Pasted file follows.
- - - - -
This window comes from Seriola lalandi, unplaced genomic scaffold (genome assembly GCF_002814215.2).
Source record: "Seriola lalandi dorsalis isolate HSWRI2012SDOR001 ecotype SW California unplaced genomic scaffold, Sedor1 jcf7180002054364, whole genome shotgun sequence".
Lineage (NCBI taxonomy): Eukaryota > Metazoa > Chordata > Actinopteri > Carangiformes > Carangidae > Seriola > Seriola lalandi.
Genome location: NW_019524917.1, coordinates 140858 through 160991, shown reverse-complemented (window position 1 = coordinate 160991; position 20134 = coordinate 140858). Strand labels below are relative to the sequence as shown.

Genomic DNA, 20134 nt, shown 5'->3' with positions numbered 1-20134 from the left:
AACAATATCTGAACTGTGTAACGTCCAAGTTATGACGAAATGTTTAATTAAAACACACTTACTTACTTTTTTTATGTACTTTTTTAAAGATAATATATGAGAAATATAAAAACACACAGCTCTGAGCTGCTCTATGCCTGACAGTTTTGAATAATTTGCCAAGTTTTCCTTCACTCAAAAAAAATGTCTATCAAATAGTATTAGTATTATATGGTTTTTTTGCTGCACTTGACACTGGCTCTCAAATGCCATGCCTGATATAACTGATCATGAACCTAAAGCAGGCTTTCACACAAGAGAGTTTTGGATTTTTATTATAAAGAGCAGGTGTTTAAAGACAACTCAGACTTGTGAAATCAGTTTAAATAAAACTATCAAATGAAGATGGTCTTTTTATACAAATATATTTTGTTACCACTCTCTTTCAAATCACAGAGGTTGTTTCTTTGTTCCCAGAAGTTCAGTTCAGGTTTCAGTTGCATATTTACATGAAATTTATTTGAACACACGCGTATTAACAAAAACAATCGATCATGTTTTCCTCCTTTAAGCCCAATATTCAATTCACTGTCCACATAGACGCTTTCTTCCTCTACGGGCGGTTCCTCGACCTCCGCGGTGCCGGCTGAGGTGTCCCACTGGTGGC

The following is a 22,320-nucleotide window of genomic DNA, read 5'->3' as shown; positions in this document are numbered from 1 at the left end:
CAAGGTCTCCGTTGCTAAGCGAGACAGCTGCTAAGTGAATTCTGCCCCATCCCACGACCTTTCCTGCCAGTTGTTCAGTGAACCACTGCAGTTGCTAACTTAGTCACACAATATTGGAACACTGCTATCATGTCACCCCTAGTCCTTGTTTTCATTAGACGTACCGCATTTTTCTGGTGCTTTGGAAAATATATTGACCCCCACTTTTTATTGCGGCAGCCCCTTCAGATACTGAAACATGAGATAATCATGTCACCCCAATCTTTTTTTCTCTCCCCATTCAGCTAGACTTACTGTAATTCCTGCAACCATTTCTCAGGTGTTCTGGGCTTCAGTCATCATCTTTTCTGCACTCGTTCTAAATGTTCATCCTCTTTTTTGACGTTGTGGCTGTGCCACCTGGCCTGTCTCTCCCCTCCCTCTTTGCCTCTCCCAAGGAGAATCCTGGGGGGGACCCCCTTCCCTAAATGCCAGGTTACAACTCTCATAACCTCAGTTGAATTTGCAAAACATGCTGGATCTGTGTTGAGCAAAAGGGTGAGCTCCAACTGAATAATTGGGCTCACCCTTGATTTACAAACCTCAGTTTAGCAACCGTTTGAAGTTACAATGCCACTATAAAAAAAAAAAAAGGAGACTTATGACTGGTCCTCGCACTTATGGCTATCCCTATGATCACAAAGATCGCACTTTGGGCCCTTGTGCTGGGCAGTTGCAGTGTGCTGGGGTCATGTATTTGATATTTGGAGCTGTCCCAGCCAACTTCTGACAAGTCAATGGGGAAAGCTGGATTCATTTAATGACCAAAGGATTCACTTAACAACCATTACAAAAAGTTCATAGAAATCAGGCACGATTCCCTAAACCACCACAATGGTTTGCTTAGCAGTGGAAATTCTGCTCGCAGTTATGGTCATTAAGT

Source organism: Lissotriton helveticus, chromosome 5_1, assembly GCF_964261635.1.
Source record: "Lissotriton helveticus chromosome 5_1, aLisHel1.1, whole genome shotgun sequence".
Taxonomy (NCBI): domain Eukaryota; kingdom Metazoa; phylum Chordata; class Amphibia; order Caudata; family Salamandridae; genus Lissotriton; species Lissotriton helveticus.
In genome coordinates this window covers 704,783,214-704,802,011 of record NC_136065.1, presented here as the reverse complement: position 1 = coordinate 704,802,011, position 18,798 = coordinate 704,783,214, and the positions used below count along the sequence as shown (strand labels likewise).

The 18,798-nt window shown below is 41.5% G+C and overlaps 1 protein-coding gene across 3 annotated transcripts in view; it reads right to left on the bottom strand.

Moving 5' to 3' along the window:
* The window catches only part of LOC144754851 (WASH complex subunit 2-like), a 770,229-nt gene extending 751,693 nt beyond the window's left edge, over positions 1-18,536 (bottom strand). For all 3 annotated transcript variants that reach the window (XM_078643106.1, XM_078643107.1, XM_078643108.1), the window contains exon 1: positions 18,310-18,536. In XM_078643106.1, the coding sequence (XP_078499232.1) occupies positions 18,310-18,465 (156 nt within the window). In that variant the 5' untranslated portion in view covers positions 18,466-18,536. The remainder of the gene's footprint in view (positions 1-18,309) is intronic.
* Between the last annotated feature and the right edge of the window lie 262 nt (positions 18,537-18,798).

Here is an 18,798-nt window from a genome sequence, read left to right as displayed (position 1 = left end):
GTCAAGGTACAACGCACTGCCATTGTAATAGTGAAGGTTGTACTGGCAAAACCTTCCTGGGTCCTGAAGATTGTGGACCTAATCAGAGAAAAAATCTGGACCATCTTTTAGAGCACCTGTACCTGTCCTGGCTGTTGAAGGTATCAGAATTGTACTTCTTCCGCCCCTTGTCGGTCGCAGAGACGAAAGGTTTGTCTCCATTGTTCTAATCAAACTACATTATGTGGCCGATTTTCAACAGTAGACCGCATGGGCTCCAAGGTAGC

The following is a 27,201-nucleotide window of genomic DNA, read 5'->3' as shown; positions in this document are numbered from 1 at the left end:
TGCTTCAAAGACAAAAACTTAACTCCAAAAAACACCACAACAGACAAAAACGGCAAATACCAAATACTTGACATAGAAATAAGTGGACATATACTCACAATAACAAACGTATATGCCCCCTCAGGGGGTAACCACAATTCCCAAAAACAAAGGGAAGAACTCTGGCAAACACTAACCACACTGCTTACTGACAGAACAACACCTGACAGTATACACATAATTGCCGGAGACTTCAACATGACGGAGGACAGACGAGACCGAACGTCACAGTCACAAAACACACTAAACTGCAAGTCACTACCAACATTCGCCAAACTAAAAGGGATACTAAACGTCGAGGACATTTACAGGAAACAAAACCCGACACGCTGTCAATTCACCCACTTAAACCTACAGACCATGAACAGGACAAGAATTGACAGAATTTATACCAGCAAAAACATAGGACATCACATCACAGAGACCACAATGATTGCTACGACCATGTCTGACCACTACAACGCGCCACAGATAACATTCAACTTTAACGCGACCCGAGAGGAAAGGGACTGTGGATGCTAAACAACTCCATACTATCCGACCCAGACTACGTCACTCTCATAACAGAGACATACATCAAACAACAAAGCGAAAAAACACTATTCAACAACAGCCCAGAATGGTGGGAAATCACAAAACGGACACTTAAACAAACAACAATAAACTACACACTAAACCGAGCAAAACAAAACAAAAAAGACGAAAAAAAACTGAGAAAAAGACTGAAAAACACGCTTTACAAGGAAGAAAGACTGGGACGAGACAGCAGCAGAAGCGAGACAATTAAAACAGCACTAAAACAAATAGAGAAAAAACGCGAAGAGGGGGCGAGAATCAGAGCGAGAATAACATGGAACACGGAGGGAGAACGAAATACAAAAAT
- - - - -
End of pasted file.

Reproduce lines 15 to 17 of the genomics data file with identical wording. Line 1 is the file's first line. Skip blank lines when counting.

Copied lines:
* The window catches only part of LOC144754851 (WASH complex subunit 2-like), a 770,229-nt gene extending 751,693 nt beyond the window's left edge, over positions 1-18,536 (bottom strand). For all 3 annotated transcript variants that reach the window (XM_078643106.1, XM_078643107.1, XM_078643108.1), the window contains exon 1: positions 18,310-18,536. In XM_078643106.1, the coding sequence (XP_078499232.1) occupies positions 18,310-18,465 (156 nt within the window). In that variant the 5' untranslated portion in view covers positions 18,466-18,536. The remainder of the gene's footprint in view (positions 1-18,309) is intronic.
* Between the last annotated feature and the right edge of the window lie 262 nt (positions 18,537-18,798).

Here is an 18,798-nt window from a genome sequence, read left to right as displayed (position 1 = left end):